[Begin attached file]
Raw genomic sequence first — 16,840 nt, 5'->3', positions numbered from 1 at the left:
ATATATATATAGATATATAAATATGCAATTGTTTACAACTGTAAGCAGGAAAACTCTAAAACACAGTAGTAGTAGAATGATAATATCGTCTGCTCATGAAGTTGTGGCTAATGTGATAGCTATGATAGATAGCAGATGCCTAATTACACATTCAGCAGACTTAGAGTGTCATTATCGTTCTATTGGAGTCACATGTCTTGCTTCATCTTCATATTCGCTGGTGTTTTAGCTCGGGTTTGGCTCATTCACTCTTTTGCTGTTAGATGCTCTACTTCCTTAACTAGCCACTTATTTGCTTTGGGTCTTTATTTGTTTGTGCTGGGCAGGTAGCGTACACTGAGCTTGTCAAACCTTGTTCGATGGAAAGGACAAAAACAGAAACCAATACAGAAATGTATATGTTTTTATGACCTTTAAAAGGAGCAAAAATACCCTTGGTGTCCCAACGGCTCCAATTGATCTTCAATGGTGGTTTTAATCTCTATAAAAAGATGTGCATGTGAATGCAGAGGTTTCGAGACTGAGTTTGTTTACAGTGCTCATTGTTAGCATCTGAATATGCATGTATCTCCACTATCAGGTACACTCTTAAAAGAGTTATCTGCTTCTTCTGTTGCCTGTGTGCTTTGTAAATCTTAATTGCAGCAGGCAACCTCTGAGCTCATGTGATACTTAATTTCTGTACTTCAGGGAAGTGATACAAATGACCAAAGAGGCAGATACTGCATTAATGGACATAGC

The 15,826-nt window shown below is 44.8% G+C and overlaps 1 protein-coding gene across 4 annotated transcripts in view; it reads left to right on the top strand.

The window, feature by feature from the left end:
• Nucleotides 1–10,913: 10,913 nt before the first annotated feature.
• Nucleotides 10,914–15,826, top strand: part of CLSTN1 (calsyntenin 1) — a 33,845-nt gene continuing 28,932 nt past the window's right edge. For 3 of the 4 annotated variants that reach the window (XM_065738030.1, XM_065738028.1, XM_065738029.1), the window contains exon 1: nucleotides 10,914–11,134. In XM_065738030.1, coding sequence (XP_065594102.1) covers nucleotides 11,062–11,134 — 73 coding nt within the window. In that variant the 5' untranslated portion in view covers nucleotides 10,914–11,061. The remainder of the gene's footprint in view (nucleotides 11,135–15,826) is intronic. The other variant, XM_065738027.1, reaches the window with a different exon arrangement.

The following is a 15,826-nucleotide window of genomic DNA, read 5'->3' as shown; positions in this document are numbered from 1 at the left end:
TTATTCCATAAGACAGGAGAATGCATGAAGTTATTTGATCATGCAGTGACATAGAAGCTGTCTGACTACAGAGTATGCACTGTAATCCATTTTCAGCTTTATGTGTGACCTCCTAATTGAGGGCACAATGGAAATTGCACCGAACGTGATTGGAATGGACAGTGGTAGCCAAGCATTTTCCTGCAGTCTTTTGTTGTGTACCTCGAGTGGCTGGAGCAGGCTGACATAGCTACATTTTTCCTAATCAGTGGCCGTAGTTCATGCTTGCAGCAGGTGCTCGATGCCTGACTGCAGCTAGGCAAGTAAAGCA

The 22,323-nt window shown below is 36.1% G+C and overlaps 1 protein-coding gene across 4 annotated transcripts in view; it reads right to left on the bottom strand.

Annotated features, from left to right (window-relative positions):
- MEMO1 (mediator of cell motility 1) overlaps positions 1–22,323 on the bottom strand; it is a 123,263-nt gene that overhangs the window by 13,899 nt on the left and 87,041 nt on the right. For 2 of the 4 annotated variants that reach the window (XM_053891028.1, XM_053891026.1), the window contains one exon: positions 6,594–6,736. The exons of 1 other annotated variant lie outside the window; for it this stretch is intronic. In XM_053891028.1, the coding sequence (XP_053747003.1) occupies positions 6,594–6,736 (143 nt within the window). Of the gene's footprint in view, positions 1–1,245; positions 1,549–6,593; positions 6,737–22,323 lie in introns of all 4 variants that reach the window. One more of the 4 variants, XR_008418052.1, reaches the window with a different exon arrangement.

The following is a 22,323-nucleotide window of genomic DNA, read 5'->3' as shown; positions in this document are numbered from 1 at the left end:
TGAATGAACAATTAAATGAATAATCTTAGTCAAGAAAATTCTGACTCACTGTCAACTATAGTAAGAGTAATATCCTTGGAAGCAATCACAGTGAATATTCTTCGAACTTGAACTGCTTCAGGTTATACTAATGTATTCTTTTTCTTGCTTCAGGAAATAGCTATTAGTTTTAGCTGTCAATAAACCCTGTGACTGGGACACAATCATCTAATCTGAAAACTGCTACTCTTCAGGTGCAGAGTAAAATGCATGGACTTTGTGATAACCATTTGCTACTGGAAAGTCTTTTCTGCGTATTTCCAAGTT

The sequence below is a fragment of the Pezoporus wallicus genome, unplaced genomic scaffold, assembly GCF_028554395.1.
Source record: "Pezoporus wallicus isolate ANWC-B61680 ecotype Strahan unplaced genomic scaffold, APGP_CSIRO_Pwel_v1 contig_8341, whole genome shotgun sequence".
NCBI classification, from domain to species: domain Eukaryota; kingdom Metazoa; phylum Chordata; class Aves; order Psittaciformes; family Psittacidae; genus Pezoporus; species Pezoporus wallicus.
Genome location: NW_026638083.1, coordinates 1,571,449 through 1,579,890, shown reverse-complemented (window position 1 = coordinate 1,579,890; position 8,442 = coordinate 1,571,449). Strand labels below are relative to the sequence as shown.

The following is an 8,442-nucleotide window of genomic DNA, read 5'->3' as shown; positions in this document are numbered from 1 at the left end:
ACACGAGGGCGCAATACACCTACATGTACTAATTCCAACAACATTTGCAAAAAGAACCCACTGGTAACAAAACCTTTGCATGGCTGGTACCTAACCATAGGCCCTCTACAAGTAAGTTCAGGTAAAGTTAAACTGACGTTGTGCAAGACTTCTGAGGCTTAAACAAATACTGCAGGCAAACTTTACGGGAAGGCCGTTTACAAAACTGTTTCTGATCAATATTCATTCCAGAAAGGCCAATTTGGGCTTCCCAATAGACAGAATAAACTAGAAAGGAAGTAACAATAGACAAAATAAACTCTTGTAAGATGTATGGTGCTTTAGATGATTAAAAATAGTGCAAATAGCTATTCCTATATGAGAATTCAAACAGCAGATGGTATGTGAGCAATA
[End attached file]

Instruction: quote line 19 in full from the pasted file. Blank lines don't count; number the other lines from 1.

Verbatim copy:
ACACGAGGGCGCAATACACCTACATGTACTAATTCCAACAACATTTGCAAAAAGAACCCACTGGTAACAAAACCTTTGCATGGCTGGTACCTAACCATAGGCCCTCTACAAGTAAGTTCAGGTAAAGTTAAACTGACGTTGTGCAAGACTTCTGAGGCTTAAACAAATACTGCAGGCAAACTTTACGGGAAGGCCGTTTACAAAACTGTTTCTGATCAATATTCATTCCAGAAAGGCCAATTTGGGCTTCCCAATAGACAGAATAAACTAGAAAGGAAGTAACAATAGACAAAATAAACTCTTGTAAGATGTATGGTGCTTTAGATGATTAAAAATAGTGCAAATAGCTATTCCTATATGAGAATTCAAACAGCAGATGGTATGTGAGCAATA